CAA News Today
John Howett: In Memoriam
posted by CAA — May 13, 2009
Clark V. Poling is professor emeritus of art history at Emory University in Atlanta, Georgia.
John Howett, professor of art history at Emory University for thirty years, died on April 8, 2009, at the age of 82. A founding member of the Art History Department and active with numerous arts organizations in Atlanta, he nurtured the careers of many artists and undergraduate and graduate students both in art history and in the interdisciplinary Graduate Institute of the Liberal Arts.
After serving with the US infantry in the Philippines and Japan during World War II, Howett began his career in art as a student at the John Herron Art Institute in Indianapolis, Indiana, earning a BFA. He received an MA and PhD from the University of Chicago in Illinois, specializing in early Italian Renaissance art; during this time he was curator of the University of Notre Dame Art Gallery as well as associate professor at that university.
Arriving at Emory in 1966, Howett helped develop the Art History Department and its graduate program, summer-abroad program in Europe, and collection of works of art on paper, which subsequently became part of Emory’s Michael C. Carlos Museum. He was revered as a teacher and mentor, having received the Emory Williams Distinguished Teaching Award, the Award for Outstanding Teaching and Service to Undergraduate Students, and the Arts and Sciences Award of Distinction. Recently, a former student established the John Howett Travel Fund for Advanced Undergraduate Seminars in Art History in his honor.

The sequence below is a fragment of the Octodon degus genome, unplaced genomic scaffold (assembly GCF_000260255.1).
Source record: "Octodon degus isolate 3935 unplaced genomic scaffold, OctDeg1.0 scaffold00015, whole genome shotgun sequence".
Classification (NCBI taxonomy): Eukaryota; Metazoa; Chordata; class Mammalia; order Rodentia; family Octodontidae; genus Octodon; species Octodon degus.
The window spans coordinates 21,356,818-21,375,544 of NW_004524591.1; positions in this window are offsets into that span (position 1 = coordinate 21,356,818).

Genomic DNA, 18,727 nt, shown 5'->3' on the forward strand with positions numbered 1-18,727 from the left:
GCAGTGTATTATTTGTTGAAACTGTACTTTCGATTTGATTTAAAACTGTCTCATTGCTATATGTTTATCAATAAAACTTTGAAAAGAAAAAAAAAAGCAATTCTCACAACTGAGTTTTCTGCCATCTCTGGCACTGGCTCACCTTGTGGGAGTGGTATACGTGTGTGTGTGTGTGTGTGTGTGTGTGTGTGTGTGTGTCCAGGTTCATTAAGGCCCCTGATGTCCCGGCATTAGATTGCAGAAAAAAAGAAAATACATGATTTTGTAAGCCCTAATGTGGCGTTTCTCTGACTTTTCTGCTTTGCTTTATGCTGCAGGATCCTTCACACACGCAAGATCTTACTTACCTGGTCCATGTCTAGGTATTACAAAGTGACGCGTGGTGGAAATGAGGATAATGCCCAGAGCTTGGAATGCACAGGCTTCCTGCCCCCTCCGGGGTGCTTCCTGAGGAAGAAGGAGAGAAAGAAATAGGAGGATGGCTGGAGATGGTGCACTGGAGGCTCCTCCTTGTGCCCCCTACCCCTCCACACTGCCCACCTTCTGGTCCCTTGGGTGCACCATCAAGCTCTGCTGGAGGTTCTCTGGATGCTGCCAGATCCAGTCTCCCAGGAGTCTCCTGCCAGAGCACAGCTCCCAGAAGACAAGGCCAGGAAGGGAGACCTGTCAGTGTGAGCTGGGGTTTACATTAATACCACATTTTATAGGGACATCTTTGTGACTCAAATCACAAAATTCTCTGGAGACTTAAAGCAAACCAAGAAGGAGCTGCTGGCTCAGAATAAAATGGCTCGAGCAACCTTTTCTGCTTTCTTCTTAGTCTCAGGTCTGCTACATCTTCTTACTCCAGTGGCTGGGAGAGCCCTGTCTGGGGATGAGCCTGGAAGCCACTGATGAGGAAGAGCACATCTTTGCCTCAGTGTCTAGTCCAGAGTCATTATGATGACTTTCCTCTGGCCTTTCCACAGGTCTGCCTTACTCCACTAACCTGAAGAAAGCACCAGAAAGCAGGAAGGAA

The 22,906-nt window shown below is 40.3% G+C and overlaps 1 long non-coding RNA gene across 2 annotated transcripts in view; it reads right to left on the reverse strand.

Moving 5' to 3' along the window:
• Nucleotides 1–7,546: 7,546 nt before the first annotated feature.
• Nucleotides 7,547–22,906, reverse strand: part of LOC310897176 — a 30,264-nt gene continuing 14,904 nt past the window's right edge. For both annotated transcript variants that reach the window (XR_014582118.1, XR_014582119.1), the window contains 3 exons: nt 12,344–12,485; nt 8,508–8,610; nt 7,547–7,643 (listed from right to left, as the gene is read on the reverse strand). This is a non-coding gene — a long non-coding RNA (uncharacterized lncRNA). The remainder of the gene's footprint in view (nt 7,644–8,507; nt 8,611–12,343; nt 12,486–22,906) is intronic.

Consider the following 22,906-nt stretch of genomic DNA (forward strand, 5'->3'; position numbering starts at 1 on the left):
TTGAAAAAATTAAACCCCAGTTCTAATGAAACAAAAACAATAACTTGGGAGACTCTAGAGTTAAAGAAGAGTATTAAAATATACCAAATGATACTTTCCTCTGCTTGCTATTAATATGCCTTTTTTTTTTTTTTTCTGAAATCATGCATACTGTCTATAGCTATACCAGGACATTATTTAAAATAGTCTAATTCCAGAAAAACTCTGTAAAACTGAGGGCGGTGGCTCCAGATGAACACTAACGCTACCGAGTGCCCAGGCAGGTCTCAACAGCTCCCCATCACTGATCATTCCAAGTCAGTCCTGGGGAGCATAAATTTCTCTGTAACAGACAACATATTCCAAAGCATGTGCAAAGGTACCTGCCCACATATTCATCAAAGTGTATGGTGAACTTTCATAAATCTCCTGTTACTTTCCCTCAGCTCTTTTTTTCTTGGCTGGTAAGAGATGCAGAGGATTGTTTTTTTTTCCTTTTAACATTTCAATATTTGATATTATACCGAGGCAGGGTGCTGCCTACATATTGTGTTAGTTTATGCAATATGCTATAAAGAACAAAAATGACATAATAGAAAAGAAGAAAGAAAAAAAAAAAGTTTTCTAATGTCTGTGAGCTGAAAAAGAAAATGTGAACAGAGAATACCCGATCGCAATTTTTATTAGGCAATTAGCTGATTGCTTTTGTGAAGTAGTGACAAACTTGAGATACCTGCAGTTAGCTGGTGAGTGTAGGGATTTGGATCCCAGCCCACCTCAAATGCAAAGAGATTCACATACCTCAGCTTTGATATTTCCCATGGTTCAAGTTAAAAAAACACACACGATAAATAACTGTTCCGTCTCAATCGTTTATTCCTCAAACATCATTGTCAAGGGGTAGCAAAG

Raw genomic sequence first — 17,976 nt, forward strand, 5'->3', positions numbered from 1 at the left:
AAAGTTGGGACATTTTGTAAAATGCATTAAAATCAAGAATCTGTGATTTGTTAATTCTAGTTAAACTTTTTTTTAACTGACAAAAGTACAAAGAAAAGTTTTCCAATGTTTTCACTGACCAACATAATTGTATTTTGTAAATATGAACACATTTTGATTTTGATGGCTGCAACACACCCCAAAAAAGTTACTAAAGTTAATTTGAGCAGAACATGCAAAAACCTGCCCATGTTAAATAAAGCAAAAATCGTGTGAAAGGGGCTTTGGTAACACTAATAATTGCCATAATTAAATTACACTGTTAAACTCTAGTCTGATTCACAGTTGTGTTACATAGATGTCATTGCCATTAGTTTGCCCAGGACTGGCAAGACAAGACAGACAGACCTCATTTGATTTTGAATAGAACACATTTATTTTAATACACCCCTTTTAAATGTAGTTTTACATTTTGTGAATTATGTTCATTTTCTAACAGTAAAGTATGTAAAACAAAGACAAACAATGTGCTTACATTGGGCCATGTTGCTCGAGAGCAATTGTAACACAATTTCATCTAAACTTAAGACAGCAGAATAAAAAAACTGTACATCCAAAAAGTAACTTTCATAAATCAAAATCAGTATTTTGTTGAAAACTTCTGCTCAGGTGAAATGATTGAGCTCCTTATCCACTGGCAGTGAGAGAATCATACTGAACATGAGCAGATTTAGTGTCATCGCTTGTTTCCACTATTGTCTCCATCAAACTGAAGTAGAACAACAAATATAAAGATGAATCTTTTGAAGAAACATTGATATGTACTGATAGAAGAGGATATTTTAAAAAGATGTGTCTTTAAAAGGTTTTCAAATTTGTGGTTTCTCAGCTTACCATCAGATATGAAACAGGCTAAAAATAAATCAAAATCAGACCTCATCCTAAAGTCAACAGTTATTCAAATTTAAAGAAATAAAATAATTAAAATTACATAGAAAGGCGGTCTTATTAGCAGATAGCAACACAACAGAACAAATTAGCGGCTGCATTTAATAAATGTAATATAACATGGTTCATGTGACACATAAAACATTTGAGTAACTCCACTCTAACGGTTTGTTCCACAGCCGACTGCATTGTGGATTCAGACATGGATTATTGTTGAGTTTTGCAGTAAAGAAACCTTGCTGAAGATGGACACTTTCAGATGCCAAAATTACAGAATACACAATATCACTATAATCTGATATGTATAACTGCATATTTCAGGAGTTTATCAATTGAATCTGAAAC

Howett was instrumental in the decision to select Michael Graves as the architect of the Carlos Museum. In recognition of his contributions there, including serving as curator for a number of exhibitions of works on paper, a gallery in the museum is named in his honor, as is the newly established John Howett Works on Paper Fund. Howett has also been awarded the Woolford B. Baker Award for service to the museum and the arts at Emory.
When Howett arrived in Atlanta in the sixties, the civil rights movement was at its height, and he became active in antiwar and social-justice efforts. He was an ardent supporter of the arts community in the city, serving on the boards of the Atlanta College of Art, Art Papers, the Arts Festival of Atlanta, Nexus Contemporary Art Center, and the Museum of Contemporary Art in Georgia. A board member of the High Museum of Art for two decades, he helped in the choice of Richard Meier as architect of its new building completed in 1983. The many exhibitions for which he served as curator—at the High, the Carlos, and galleries in Atlanta—included contemporary art as well as Renaissance and Baroque illuminations, prints, and drawings. His championing of Atlanta artists in exhibitions and publications aided many careers and contributed to the burgeoning arts community.
Howett was a model of the publicly engaged academic: kind, humorous, wise, and spirited in navigating the shoals of university politics and bureaucracy and bridging the gap between academia and the broader community.